22. #22
    Self Appointed Judge&Jury
    Reputation: DIRTJUNKIE's Avatar
    Join Date
    Oct 2000
    Posts
    31,789
    Quote Originally Posted by CUP-TON View Post
    AND GET OFF MY LAWN!! Damn kids. With your fancy 66 degree head tubes and brakes that control your speed and seats that move out of your way. YA PANSIE!!
    Pansie riders of today donít know how good theyíve got it.
    Quote Originally Posted by mileslong View Post
    I passionately remove rocks and corners and other stuff I find too hard to ride.

  23. #23
    mtbr member
    Reputation: Scott O's Avatar
    Join Date
    Aug 2004
    Posts
    1,695
    Back then if you weren't going over the bars a few times every ride, you weren't going hard enough. Did any of those guys pre-ride that course? The 90 degree turn was brutal? A++ on the porno soundtrack.

  24. #24
    mtbr member
    Reputation: Vespasianus's Avatar
    Join Date
    Apr 2008
    Posts
    5,087
    Quote Originally Posted by Jayem View Post
    I still race DH and do pretty good. I'd say it's these days it's still about having the balls to take sections at mach9 speeds. Much of the time, your gear limits you where the damping just can't keep up, but to some extent you can offset that with youth and the ability to hold-the-F-on while you are being pounded to hell. Magical shock tunes can make up a lot for this though IME. It usually comes down to the biggest balls though and being able to hold on at insane speeds and forces and pedaling like a madman every chance you get. Takes a lot of upper and mid-body strength to stand up to the pounding and IMO is a good combination of skill, balls, and fitness.

    Back then? Mostly balls. Or drugs.
    Yeah, I was being too harsh on the riders of today, where balls and skill are required.

    I remember the downhill races we would go watch at Mt. Snow and other places on the east coast. Bikes would break in half going down the hill. Getting air was dangerous because you most likely would taco a wheel or worse, snap the bike in half.
    On MTBR, the reputation is infamous.

  25. #25
    mtbr member
    Reputation:
    Join Date
    Jun 2017
    Posts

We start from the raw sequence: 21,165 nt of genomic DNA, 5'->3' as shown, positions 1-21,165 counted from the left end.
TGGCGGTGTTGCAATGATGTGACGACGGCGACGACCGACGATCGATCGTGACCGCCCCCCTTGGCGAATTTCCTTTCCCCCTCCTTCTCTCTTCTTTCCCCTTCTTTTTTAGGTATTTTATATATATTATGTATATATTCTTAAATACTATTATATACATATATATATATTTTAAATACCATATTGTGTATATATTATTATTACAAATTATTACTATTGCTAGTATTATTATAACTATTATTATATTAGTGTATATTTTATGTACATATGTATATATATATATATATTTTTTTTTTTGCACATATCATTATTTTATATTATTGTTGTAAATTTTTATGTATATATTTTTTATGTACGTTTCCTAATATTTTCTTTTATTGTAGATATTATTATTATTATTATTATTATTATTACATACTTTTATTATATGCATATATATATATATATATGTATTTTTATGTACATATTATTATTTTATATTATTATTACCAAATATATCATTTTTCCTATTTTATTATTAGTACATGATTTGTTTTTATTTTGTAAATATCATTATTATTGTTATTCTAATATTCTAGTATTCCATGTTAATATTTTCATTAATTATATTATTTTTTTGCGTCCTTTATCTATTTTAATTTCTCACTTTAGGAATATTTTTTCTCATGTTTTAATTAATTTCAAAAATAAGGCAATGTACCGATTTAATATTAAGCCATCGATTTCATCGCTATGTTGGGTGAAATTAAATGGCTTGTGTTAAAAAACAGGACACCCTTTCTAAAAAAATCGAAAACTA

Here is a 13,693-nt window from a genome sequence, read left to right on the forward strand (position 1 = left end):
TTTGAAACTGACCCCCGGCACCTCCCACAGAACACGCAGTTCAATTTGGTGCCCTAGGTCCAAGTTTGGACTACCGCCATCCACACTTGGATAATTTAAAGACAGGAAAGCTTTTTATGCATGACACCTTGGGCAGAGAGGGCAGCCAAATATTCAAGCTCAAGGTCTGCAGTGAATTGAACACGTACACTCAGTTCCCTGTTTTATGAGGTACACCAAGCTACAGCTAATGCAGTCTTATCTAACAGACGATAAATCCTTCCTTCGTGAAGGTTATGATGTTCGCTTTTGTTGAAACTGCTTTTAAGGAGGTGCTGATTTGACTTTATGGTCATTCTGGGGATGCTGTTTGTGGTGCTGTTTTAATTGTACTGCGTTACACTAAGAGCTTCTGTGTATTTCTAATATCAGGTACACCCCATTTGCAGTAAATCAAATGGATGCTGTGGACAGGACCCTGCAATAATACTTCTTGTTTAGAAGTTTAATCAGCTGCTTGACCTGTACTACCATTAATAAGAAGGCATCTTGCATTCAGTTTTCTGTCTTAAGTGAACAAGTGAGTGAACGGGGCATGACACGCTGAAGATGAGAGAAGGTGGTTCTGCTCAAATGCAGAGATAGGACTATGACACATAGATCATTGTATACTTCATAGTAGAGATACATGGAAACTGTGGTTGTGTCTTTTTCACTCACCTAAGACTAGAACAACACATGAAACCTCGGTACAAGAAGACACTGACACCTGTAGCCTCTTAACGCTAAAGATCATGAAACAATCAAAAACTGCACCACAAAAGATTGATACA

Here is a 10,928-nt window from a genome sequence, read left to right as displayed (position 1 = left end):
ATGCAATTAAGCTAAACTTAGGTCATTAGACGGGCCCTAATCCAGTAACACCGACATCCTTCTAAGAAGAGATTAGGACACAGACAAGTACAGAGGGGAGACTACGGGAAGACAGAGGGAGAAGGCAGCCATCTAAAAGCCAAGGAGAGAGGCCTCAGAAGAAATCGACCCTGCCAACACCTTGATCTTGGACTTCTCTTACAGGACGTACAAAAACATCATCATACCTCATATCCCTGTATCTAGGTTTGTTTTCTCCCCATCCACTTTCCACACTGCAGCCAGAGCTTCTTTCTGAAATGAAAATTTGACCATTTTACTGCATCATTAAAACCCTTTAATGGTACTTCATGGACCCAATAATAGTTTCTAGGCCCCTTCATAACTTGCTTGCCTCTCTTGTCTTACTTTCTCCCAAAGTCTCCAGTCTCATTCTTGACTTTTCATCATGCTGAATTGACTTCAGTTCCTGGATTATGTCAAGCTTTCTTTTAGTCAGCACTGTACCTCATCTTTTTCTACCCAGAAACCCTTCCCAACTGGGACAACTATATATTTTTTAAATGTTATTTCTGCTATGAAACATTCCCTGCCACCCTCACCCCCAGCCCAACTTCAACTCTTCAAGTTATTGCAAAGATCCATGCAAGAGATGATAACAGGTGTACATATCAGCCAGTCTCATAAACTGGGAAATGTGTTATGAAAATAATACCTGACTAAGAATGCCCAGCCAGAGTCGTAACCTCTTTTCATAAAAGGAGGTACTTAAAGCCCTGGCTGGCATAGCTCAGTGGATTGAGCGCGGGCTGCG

37
    Quote Originally Posted by CUP-TON View Post
    See you young whipper snappers what WE had to go through to get to the bikes we have today. I remember crashing a lot in back then. OTB just about every ride
    This. If I went more than about a week without a fairly significant crash I started getting a bit anxious about when "I was due." Felt as though getting quickly out of practice from hitting the ground would make the delayed impending shunt much worse.

  26. #26
    mtbr member
    Reputation: David R's Avatar
    Join Date
    Dec 2007
    Posts
    1,994
    Mmm tacos....

  27. #27
    mtbr member
    Reputation:
    Join Date
    Aug 2017
    Posts
    304
    I used to ride with a guy who was good for an OTB crash every ride it was hilarious.

  28. #28
    mtbr member
    Reputation:
    Join Date
    Dec 2015
    Posts
    61
    Quote Originally Posted by knutso View Post
    So sick, the bikes, the outfits, everything. I would love to get a crew together, hit craigslist/ebay hard, and go out riding like this. Could you imagine the other trail users, when a neon crew tapes off a section and goes riding down with a ridiculously high center of gravity!?!?
    Let's goooo!!!

    90s Awesomeness-20151111_204905.jpg

    90s Awesomeness-teq-1.jpg

  29. #29
    mtbr member
    Reputation:
    Join Date
    Dec 2015
    Posts
    61
    Quote Originally Posted by Len Baird View Post
    I used to ride with a guy who was good for an OTB crash every ride it was hilarious.
    HAHA....have we met?

  30. #30
    poser Administrator
    Reputation: rockcrusher's Avatar
    Join Date
    Aug 2003
    Posts
    9,135
    Quote Originally Posted by l'oiseau View Post
    I've seen this before, but I watched it again.

    I still can't believe how bad it is, or why none of those guys at least put their seat down.

    I remember some of those bikes, they got quite a bit better within a few years from then, but not as good as now. It's funny how obvious it seems when you look at them. Hindsight is always 20/20.
    Yeah, this was a time where mountain bikes used the road bike stuff to get their tech (so pretty much the opposite of today). Tire technology was non-existent. Mountain bike magazines had article about whether black wall tires were better than skin wall tires and were straight leg forks better then curved forks. Brakes were stolen from touring bikes and worked about as well. Stems for some reason were as long as chainstays and handlebar widths about the same. Grips often were cork and rotated easily no matter what. Seats were left up because you could brace them against you leg as you careened out of control around whatever passed for a trail which were often either fire roads, hiking trails or animal tracks that someone may have cut back the shrubbery from.